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Inside Out and Back Again (2011)

by Thanhha Lai

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3,0314733,148 (4.36)103
Through a series of poems, a young girl chronicles the life-changing year of 1975, when she, her mother, and her brothers leave Vietnam and resettle in Alabama.

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This was tough to read. To get an immigrant/refugee story from the POV of a child may be more moving than any other. I wish more people would read this book, especially in today's political climate. ( )
  littlebookjockey | Sep 15, 2020 |
I really love the way language was used in this book. They way Hà basically translates the names of the people around her into something more familiar to her is so sweet and funny. And her annoyance with the fact that the rules of English are only sometimes followed is so relatable; English truly is the absolute worst and anyone who learns English as a second language deserves a medal honestly. This book also did an amazing job of conveying multiple distinct locations in only a few words. As a verse novel it's not exhaustively descriptive, but Lai used her sparse phrases so well and Hà's home in Vietnam feels distinct from the ship which feels distinct from the camp in Florida which feels distinct from their final destination in Alabama. The same can be said for the description of emotions and body language throughout the book. I felt like I knew so much about Hà's mother just from Hà's sparse descriptions of her expressions and actions. It takes a lot of skill to convey so much with so few words. ( )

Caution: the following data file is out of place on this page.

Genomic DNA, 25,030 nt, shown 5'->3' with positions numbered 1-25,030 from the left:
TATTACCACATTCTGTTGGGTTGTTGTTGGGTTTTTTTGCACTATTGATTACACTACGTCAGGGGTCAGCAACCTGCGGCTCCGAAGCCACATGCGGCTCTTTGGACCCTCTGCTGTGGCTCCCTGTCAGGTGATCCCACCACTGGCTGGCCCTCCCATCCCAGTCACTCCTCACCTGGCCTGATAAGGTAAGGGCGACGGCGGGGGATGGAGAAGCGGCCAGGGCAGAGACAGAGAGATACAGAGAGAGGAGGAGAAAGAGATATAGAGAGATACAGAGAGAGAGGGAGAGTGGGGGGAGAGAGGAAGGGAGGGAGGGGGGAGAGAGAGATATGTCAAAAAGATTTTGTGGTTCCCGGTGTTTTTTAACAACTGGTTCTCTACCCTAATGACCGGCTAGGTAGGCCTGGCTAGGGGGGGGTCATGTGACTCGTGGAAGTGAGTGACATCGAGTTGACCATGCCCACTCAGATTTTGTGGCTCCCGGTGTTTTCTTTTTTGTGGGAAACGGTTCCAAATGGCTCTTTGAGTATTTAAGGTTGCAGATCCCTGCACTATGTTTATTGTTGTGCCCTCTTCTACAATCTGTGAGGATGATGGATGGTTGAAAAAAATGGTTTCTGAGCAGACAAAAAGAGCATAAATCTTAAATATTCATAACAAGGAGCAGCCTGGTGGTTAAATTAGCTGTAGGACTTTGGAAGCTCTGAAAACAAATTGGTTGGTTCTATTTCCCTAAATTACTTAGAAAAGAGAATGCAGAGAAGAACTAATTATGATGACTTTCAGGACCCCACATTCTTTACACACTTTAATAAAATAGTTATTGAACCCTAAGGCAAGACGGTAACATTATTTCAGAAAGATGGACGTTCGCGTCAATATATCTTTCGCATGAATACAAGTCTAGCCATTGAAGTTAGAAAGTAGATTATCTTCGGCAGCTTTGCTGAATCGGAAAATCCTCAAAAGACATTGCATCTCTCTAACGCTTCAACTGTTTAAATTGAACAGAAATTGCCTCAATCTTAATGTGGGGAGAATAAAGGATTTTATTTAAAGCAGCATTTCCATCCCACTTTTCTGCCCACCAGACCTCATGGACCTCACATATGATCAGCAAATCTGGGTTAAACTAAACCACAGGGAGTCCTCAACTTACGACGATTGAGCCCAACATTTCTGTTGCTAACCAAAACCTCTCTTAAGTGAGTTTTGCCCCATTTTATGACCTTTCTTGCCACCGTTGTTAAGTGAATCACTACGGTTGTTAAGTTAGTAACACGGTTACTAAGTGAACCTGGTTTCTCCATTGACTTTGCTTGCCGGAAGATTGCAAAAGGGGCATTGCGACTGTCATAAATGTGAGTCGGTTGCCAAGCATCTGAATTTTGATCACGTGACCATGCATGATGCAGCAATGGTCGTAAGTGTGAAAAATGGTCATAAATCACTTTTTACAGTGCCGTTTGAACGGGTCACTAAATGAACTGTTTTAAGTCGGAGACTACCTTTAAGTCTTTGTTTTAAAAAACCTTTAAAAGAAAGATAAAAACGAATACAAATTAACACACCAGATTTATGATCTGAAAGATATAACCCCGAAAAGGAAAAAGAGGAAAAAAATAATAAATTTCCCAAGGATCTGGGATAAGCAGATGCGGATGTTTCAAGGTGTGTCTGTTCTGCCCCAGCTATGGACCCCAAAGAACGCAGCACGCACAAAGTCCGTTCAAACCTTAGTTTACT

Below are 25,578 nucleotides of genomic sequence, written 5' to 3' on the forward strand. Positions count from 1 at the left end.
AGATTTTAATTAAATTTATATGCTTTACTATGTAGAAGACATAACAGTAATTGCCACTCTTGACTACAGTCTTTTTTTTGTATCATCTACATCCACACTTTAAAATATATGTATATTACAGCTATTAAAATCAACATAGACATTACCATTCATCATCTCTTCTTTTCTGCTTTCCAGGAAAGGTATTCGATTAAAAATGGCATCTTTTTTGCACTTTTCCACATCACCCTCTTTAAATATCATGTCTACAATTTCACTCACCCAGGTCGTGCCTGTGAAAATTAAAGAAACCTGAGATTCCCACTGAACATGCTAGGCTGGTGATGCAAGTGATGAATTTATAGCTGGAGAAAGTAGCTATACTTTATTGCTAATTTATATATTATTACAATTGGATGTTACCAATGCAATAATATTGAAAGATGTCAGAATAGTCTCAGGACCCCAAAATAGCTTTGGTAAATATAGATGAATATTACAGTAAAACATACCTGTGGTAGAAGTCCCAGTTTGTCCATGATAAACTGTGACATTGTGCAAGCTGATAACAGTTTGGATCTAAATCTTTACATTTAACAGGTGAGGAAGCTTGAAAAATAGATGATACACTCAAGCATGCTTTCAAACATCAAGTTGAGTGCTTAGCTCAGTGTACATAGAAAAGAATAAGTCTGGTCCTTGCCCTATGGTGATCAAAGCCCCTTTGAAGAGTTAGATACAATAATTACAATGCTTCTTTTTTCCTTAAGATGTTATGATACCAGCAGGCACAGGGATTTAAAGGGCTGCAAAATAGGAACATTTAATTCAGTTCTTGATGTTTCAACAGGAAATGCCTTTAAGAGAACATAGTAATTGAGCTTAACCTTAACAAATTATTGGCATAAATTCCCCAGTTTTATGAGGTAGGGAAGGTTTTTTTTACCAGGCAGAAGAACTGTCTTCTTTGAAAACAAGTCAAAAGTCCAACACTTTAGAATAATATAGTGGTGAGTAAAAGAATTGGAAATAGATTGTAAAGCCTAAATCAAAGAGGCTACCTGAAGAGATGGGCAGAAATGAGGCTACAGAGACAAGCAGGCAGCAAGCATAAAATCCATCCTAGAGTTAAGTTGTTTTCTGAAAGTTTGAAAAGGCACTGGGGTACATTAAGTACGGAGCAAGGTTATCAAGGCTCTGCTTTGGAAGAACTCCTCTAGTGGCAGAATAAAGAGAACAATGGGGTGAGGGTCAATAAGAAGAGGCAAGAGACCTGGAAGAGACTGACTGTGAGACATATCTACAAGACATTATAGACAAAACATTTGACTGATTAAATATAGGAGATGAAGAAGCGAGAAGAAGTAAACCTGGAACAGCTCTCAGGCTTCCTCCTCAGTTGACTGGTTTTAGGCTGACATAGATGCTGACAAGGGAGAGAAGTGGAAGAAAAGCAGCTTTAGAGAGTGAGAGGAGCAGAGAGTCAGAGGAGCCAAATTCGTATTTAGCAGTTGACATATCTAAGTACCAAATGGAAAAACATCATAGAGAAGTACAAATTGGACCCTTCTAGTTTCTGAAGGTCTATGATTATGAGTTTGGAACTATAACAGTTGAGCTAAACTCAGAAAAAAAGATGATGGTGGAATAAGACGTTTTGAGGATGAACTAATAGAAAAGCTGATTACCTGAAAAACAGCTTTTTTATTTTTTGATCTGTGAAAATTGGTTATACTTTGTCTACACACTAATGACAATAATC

irasobrietate | Aug 31, 2020 |
  lcslibrarian | Aug 13, 2020 |
  lcslibrarian | Aug 13, 2020 |
  lcslibrarian | Aug 13, 2020 |
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To the millions of refugees in the world, may you each find a home
First words
1975: Year of the Cat
Today is Tet,
the first day
of the lunar calendar.
Every Tet
we eat sugary lotus seeds
and glutinous rice cakes.
We wear all new clothes,
even underneath.
Last words
(Click to show. Warning: May contain spoilers.)
Disambiguation notice
Publisher's editors
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Through a series of poems, a young girl chronicles the life-changing year of 1975, when she, her mother, and her brothers leave Vietnam and resettle in Alabama.

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